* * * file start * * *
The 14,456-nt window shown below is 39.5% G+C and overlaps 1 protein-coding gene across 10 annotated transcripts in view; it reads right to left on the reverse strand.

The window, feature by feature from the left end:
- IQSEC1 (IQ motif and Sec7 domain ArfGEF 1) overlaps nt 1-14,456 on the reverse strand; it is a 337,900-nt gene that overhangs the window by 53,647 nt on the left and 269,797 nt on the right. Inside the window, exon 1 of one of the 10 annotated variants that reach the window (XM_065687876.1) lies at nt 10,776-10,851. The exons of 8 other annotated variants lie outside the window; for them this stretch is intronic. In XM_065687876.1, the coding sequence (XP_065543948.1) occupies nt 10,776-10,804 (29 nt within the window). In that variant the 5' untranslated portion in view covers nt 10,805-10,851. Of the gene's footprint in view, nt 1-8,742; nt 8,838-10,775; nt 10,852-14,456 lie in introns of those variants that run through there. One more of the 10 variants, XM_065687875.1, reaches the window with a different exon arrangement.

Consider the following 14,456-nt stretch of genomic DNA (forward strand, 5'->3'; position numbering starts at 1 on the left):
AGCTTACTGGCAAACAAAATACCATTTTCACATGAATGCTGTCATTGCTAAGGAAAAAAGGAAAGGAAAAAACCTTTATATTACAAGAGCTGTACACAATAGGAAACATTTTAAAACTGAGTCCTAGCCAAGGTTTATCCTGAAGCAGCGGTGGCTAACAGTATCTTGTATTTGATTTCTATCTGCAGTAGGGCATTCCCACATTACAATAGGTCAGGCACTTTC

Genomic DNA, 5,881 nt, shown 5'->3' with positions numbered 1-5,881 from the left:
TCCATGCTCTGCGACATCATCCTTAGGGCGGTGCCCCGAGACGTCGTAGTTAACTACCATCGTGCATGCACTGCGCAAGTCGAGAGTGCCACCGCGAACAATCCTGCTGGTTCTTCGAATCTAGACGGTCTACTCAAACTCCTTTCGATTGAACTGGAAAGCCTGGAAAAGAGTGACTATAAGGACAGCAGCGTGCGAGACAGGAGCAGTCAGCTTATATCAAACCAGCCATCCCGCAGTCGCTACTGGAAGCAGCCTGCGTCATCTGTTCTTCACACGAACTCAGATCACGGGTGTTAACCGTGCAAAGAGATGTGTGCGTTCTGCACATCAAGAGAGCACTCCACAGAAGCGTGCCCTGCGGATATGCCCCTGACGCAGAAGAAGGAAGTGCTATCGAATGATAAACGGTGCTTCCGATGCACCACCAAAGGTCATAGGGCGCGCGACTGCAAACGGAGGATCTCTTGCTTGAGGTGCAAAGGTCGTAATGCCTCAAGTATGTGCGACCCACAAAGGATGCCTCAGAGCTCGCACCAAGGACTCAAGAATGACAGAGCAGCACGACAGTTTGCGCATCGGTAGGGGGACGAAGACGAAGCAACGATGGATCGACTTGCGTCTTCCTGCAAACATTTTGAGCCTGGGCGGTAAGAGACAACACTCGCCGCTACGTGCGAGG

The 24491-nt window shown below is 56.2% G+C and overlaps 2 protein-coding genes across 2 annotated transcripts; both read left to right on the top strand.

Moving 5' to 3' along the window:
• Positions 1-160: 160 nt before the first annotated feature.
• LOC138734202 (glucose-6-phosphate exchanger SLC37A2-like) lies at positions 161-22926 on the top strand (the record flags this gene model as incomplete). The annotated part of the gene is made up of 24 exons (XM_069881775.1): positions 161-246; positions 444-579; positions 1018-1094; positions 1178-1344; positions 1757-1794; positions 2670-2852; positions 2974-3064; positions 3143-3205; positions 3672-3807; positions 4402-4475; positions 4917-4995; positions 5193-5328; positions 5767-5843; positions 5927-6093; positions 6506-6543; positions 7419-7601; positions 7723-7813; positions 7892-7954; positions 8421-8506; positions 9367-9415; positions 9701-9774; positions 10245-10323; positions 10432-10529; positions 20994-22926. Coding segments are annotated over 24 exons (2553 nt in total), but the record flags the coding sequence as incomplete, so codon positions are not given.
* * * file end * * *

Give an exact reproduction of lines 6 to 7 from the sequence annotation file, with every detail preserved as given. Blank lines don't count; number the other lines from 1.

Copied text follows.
Genomic DNA, 5,881 nt, shown 5'->3' with positions numbered 1-5,881 from the left:
TCCATGCTCTGCGACATCATCCTTAGGGCGGTGCCCCGAGACGTCGTAGTTAACTACCATCGTGCATGCACTGCGCAAGTCGAGAGTGCCACCGCGAACAATCCTGCTGGTTCTTCGAATCTAGACGGTCTACTCAAACTCCTTTCGATTGAACTGGAAAGCCTGGAAAAGAGTGACTATAAGGACAGCAGCGTGCGAGACAGGAGCAGTCAGCTTATATCAAACCAGCCATCCCGCAGTCGCTACTGGAAGCAGCCTGCGTCATCTGTTCTTCACACGAACTCAGATCACGGGTGTTAACCGTGCAAAGAGATGTGTGCGTTCTGCACATCAAGAGAGCACTCCACAGAAGCGTGCCCTGCGGATATGCCCCTGACGCAGAAGAAGGAAGTGCTATCGAATGATAAACGGTGCTTCCGATGCACCACCAAAGGTCATAGGGCGCGCGACTGCAAACGGAGGATCTCTTGCTTGAGGTGCAAAGGTCGTAATGCCTCAAGTATGTGCGACCCACAAAGGATGCCTCAGAGCTCGCACCAAGGACTCAAGAATGACAGAGCAGCACGACAGTTTGCGCATCGGTAGGGGGACGAAGACGAAGCAACGATGGATCGACTTGCGTCTTCCTGCAAACATTTTGAGCCTGGGCGGTAAGAGACAACACTCGCCGCTACGTGCGAGG